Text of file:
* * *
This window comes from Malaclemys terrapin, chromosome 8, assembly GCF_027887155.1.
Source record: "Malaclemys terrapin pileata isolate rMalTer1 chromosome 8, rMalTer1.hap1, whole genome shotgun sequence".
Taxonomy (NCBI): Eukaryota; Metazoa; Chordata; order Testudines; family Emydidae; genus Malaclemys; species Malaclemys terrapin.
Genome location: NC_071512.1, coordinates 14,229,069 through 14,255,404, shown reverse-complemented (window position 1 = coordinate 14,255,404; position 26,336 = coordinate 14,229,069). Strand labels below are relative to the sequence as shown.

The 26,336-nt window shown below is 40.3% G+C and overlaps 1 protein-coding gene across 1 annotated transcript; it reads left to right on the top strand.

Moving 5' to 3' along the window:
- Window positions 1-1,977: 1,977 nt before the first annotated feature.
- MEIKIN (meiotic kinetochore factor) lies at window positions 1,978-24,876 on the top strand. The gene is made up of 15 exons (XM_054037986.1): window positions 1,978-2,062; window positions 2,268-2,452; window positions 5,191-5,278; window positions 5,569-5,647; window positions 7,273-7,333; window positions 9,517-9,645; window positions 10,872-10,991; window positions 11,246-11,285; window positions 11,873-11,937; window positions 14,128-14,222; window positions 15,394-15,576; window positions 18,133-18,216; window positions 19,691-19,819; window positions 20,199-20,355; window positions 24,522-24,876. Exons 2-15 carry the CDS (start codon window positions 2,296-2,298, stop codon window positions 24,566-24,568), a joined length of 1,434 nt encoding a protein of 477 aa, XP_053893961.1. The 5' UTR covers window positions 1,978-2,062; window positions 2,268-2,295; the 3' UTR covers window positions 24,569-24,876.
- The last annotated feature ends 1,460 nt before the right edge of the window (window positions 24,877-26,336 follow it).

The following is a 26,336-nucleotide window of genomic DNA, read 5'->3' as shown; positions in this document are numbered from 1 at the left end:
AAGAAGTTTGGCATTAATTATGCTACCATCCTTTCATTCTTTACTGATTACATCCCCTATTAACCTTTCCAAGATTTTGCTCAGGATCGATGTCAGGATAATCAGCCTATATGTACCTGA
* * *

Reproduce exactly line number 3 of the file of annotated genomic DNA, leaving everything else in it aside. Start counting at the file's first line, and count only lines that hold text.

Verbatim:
Taxonomy (NCBI): Eukaryota; Metazoa; Chordata; order Testudines; family Emydidae; genus Malaclemys; species Malaclemys terrapin.